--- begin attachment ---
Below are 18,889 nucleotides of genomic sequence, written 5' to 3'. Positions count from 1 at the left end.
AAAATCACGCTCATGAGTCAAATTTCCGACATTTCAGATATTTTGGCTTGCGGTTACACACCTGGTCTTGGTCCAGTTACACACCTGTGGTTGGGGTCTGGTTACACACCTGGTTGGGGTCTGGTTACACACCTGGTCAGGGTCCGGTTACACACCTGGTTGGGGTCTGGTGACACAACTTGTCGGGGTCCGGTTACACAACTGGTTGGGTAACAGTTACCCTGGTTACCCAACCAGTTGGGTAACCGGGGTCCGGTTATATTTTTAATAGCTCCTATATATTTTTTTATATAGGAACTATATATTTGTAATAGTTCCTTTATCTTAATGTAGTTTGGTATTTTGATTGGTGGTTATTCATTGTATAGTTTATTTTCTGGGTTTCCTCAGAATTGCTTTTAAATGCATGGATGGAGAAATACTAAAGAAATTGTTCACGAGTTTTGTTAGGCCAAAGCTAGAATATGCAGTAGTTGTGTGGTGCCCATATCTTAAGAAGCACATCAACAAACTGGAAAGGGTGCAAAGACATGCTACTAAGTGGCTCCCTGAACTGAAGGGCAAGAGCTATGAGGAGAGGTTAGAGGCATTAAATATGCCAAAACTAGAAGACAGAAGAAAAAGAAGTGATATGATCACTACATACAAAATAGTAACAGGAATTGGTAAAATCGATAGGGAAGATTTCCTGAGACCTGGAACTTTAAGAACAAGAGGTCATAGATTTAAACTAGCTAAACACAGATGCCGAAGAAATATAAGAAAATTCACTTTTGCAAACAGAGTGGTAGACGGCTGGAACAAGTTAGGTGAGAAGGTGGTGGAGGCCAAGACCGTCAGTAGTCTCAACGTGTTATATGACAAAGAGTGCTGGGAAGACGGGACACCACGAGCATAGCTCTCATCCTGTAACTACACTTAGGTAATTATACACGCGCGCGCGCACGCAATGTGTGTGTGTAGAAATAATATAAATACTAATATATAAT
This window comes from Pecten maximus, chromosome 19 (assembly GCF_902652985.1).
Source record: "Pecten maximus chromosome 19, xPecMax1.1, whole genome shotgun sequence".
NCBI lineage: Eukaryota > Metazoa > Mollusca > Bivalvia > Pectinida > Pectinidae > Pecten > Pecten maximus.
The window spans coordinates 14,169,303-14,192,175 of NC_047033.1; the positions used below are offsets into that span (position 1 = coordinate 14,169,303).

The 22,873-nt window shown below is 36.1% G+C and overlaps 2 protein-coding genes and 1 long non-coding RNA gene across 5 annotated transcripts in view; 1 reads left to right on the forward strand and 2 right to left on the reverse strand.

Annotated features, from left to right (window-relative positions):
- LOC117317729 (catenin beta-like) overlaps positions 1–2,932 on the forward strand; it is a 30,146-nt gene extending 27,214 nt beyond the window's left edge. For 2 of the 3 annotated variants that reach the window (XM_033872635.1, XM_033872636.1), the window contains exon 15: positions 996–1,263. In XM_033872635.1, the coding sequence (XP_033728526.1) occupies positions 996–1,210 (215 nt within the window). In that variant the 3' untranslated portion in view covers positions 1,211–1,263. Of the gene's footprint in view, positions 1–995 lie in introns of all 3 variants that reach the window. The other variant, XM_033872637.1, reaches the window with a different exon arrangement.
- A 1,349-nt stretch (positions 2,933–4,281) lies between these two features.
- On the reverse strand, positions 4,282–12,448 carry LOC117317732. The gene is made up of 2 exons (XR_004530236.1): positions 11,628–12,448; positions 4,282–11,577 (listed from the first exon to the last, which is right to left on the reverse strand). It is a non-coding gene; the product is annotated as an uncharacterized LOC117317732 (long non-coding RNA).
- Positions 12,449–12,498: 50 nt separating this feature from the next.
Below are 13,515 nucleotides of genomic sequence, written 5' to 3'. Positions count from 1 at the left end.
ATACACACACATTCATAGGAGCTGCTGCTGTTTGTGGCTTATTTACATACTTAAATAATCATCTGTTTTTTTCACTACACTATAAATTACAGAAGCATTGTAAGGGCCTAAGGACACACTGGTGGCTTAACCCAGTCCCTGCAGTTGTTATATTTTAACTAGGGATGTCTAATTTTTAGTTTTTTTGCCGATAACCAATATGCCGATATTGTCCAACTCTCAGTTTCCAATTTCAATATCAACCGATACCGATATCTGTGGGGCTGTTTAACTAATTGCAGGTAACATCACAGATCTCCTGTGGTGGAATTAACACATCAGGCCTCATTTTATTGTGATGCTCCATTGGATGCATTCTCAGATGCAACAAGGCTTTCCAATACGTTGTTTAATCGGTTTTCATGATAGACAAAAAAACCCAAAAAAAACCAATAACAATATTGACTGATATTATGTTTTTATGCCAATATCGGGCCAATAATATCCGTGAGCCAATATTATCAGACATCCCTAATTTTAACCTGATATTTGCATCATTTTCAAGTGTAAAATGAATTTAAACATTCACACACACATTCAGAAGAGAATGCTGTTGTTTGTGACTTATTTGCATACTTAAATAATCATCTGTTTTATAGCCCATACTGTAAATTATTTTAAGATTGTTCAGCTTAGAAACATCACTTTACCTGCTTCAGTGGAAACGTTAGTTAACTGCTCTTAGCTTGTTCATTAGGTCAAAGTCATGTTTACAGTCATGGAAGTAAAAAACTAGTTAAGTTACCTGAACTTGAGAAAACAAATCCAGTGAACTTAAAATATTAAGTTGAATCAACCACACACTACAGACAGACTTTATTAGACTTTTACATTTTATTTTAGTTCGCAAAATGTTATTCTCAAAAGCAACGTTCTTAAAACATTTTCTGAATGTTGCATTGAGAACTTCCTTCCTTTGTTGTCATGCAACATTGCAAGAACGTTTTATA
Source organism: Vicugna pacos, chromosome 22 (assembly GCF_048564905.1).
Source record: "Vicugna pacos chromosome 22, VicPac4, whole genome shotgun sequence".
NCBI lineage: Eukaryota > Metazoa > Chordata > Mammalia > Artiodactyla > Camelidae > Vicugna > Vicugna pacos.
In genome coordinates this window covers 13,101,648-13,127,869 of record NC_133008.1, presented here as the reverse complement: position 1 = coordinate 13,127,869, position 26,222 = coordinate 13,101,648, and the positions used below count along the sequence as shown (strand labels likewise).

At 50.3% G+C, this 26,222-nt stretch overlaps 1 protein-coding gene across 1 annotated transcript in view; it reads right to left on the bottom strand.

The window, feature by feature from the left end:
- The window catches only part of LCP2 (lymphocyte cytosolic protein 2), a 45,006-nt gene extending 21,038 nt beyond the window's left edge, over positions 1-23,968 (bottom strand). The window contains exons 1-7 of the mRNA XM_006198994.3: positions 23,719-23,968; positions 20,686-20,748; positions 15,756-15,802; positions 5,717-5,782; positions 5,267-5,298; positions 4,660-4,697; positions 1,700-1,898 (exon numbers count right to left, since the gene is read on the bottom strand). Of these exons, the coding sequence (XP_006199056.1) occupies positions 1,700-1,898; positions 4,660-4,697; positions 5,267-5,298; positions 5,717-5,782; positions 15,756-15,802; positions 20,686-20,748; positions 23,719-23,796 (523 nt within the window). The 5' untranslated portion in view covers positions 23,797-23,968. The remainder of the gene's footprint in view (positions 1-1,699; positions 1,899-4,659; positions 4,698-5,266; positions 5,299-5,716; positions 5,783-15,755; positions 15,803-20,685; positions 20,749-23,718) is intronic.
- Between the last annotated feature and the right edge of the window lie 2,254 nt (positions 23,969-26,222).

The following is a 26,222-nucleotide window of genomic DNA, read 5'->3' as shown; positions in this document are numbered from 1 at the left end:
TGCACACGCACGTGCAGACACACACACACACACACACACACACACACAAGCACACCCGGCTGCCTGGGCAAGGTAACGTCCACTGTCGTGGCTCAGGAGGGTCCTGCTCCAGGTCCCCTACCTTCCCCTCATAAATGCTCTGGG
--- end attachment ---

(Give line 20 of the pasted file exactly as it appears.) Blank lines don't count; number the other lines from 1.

The window, feature by feature from the left end: